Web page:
A server cache can make a website load faster in many different ways. For example, a PHP script might be compiled first and then stored in a cache until a user needs to run the script.

This is faster than compiling the script only when a user needs to use it. A server cache can also store information that a user enters when they use a website. Many sites use both server-side and client-side caching to keep the load time down.

3) Enable CDN

The closer your computer is to the server the website files are stored on, the faster the website will load. Thankfully, this is something you have some control over as a website host. You can use a content delivery network (CDN) to make sure that users load content from servers that are not too far away.

A content delivery network stores content in many different locations all over the world. If you use a CDN, a user may get their content from a server only dozens of miles away, instead of thousands of miles. Content delivery networks are an essential part of the modern internet – most of the content people see today is distributed with a CDN.

4) Reduce plugins and content

The single most important thing to do may be to remove content that loads slowly. Removing content can actually improve the quality of your web pages – a page might look better without some unnecessary images, for example.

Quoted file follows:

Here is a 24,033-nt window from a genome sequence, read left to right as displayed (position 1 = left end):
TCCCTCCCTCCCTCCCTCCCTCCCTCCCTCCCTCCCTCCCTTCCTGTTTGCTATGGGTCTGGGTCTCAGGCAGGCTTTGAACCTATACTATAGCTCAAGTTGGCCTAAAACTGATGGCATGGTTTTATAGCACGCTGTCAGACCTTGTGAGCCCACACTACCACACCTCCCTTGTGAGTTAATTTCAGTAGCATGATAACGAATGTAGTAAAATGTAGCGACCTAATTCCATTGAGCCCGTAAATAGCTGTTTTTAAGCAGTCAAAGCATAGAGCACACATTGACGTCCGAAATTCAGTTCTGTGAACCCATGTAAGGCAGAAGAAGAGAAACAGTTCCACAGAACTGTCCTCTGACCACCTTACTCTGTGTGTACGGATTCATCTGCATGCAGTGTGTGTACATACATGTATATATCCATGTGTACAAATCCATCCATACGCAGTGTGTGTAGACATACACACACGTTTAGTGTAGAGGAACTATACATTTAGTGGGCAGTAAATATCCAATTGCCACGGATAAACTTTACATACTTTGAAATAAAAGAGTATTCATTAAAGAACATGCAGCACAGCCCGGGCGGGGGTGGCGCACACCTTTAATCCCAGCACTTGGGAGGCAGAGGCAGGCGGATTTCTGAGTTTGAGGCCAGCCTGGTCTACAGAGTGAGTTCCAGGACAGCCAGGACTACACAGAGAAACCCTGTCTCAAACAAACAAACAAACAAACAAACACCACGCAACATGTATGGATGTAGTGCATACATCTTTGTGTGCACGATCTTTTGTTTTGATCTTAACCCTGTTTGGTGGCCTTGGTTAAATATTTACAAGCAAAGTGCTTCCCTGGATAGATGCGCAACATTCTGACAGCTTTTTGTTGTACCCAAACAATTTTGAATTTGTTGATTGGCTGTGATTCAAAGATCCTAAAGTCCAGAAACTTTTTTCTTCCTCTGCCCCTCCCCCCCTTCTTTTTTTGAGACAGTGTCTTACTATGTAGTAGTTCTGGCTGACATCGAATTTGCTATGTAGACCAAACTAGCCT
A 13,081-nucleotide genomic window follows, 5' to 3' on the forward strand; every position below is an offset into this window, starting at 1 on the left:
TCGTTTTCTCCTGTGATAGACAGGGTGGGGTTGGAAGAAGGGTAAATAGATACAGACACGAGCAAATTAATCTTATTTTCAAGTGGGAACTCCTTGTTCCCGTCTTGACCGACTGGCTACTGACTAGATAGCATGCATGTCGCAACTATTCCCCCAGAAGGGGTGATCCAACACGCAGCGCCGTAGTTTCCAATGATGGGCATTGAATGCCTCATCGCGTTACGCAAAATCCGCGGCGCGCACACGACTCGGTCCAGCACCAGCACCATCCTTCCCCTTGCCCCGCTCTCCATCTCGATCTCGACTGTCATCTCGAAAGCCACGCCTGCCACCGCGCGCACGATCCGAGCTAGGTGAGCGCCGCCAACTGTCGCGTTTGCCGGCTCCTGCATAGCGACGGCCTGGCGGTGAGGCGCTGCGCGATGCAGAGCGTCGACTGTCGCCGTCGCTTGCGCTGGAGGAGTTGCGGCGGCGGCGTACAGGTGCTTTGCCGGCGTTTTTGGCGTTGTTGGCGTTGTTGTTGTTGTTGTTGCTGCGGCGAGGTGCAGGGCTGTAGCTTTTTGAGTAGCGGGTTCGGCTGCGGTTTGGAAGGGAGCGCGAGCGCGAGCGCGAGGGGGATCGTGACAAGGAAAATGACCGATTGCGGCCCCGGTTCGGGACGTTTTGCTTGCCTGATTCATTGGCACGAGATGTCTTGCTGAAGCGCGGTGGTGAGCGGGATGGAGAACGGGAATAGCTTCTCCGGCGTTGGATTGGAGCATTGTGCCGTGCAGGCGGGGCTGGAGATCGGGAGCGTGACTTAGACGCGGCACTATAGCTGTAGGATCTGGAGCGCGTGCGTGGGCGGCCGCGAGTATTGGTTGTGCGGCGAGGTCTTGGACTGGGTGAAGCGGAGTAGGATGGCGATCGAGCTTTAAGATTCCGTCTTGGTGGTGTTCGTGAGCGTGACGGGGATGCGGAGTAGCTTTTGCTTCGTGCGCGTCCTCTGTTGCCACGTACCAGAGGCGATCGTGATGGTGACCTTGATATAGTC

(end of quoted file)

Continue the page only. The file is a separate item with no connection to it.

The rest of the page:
Reducing the quality of an image may be a good idea. You might hardly be able to tell the difference between an ordinary image and an unnecessarily high resolution one. Slower loading times are easier to notice and have a larger effect on sales.

You do have to use images to succeed – a sales page without images will not generate sales. At least most pages on your site should have images. However, they do not have to be extremely high-resolution images.

Content that uses plugins can slow your site down. Many sites are running plugins that are not doing much or are doing nothing. If you installed any plugins in the past that you no longer use, remove them.

You can also replace one plugin with another one that works better and does not slow your site down. Newer and better plugins are always being introduced. Replace your plugins when better software becomes available.

5) Switch to VPS hosting